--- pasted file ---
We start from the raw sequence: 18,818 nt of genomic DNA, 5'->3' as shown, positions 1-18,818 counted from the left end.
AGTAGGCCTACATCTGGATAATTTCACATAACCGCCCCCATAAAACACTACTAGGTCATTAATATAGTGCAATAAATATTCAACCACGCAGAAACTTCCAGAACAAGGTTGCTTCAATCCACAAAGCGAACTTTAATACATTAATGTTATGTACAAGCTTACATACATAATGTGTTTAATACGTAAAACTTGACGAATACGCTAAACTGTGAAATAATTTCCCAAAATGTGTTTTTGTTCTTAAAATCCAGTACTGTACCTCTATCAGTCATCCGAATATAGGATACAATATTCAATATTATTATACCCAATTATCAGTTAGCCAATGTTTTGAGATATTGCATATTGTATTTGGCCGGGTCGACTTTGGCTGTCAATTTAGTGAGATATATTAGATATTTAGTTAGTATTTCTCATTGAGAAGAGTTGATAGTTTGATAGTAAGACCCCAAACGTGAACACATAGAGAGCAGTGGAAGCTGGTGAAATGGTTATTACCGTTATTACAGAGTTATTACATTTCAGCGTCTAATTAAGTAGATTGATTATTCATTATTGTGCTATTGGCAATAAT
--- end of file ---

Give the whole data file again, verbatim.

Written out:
We start from the raw sequence: 18,818 nt of genomic DNA, 5'->3' as shown, positions 1-18,818 counted from the left end.
AGTAGGCCTACATCTGGATAATTTCACATAACCGCCCCCATAAAACACTACTAGGTCATTAATATAGTGCAATAAATATTCAACCACGCAGAAACTTCCAGAACAAGGTTGCTTCAATCCACAAAGCGAACTTTAATACATTAATGTTATGTACAAGCTTACATACATAATGTGTTTAATACGTAAAACTTGACGAATACGCTAAACTGTGAAATAATTTCCCAAAATGTGTTTTTGTTCTTAAAATCCAGTACTGTACCTCTATCAGTCATCCGAATATAGGATACAATATTCAATATTATTATACCCAATTATCAGTTAGCCAATGTTTTGAGATATTGCATATTGTATTTGGCCGGGTCGACTTTGGCTGTCAATTTAGTGAGATATATTAGATATTTAGTTAGTATTTCTCATTGAGAAGAGTTGATAGTTTGATAGTAAGACCCCAAACGTGAACACATAGAGAGCAGTGGAAGCTGGTGAAATGGTTATTACCGTTATTACAGAGTTATTACATTTCAGCGTCTAATTAAGTAGATTGATTATTCATTATTGTGCTATTGGCAATAAT